Investing in multifamily properties versus single-family properties continues to be one of the great debates in the world of real estate investing. While each offers several compelling advantages, each side represents a very different exit strategy for investors, including management style and income earned. Because these properties are viewed differently by investors, insurers and lenders, comprehending the ins and outs of multifamily and single-family properties is critical for success.
For those considering taking the plunge and investing in multifamily properties or single-family properties, it’s important to understand which investment vehicles do what. Deciding among single-family or multifamily properties is largely about personal preference and goals, and the following will explain the major differences between the two investments, including the various advantages and disadvantages of each strategy. If you are looking for an answer for the single-family vs multi family debate, I encourage you to keep reading.
Investing in single family properties A single-family property, otherwise referred to as a single-family home (SFH), is defined as a free-standing residential dwelling built on a single lot with no shared walls. Unlike a multi-family home, these properties contain only one unit which is neither attached or built in unison with any other type of structure. In addition, a single-family home will generally include a front and backyard, as well as a garage.
Traditionally used for owner occupancy, single-family homes can also be used as an investment vehicle to generate monthly income. With record low mortgage rates and fast-rising rental rates, these investment properties offer an assortment of advantages compared to multifamily homes, especially for beginner investors. The following examines the benefits of investing in single-family properties:
More Affordable: One of the more obvious advantages of investing in a single-family property is cost. The price for these real estate investments is generally much lower than multifamily properties, including additional expenses such a down payment and maintenance. Rather than 25-30 percent down, which would be the case for a multifamily home, investors simply need to ante up 10-15 percent for the down payment. In addition, most rental agreements will require the tenant to pay for the majority of utilities, as well as take responsibility for the landscaping, which makes long-term maintenance costs much cheaper. Also, insurance rates will be more affordable for single-family homes than multifamily properties.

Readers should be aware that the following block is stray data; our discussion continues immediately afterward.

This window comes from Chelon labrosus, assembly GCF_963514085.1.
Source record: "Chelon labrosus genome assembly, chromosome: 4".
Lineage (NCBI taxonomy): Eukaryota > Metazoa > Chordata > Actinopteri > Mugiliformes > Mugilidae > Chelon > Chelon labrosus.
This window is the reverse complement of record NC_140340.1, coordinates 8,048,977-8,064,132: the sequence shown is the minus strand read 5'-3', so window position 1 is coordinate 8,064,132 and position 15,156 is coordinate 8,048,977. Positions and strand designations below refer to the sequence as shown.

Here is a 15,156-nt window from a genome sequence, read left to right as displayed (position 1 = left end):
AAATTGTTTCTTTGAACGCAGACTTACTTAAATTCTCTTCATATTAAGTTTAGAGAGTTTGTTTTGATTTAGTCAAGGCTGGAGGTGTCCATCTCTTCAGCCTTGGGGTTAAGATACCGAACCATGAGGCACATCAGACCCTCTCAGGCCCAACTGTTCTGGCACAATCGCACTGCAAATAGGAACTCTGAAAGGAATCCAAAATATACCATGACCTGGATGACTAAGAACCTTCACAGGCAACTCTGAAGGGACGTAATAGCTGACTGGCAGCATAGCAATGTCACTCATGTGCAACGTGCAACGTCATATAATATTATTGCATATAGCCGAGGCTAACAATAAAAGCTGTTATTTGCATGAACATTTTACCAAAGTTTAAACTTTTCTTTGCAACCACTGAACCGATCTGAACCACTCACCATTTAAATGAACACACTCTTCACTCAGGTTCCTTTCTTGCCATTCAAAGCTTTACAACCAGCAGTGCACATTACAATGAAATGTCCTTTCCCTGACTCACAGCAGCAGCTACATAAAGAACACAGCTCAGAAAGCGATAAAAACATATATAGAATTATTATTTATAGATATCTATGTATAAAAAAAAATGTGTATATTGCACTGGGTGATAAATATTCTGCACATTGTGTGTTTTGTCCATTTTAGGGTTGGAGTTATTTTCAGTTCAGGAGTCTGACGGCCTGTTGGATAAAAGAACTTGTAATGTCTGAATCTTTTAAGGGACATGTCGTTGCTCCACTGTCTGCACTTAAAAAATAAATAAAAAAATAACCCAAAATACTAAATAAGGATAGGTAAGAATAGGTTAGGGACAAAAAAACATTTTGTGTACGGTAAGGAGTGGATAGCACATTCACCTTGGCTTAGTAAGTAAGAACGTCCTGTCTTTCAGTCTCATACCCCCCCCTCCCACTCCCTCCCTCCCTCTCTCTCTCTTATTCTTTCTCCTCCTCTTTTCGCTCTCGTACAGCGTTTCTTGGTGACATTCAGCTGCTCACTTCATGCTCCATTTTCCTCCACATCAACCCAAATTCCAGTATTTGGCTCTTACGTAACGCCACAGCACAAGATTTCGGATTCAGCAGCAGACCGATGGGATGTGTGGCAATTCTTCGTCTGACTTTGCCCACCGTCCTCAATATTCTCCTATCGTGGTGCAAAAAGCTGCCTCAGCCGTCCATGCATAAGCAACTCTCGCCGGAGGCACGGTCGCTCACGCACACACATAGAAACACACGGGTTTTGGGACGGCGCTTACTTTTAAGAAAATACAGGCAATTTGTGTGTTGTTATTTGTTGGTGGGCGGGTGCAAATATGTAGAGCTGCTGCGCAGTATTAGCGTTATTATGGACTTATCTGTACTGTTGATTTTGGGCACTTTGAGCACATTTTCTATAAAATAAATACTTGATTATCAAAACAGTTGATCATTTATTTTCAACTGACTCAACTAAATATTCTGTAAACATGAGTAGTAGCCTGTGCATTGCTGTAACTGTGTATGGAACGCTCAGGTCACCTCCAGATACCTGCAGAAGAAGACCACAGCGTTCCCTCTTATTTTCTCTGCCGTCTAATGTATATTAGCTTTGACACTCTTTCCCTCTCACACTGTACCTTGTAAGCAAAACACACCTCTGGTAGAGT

Higher Appreciation: For one reason or another, single-family investments tend to appreciate more than other types of properties. It could be a variety of factors, but it mostly pertains to how lenders value each type of investment. Unlike multifamily properties, which are valued on the rents coming in and the condition of property, single-family homes are valued on supply and demand of owner-occupied buyers. If well-maintained and situated in a thriving neighborhood, buyers will always be in demand for single-family properties.
Easier To Finance: Although financing guidelines and rules vary from bank to lender, financing a single-family property is typically much easier than its multifamily counterpart. Lower interest rates and higher loan-to-value (LTV) ratios are one of the main benefits of financing single-family homes. And because these properties are typically much more affordable than multifamily homes, many investors will forgo financing options and purchase the property with cash.
It’s important to note that financing a property for the intentions of rental income (non-owner occupied) will subject borrowers to different mortgage rates than an owner-occupied loan. Investors can expect to pay 0.25 – 0.50 percent more than owner-occupied mortgage rates.
Easier To Manage: Managing one unit over four has its appeal. The one aspect many investors fail to consider when investing in real estate is the cost of managing it, which can vary depending on the amount of units. With only one tenant, single-family rentals are much easier to manage. Investors can choose from becoming the landlord and managing the property themselves and hiring a professional management company to oversee the investment.
Investing in multifamily properties and single-family homes continues to be one of the more popular investment vehicles for both seasoned and up-and-coming investors. Like with any real estate deal, however, investors shouldn’t go into it blind or uninformed. Instead, investors need to perform their due diligence to ensure the deal not only makes sense financially, but it aligns with the long-term strategy for their business.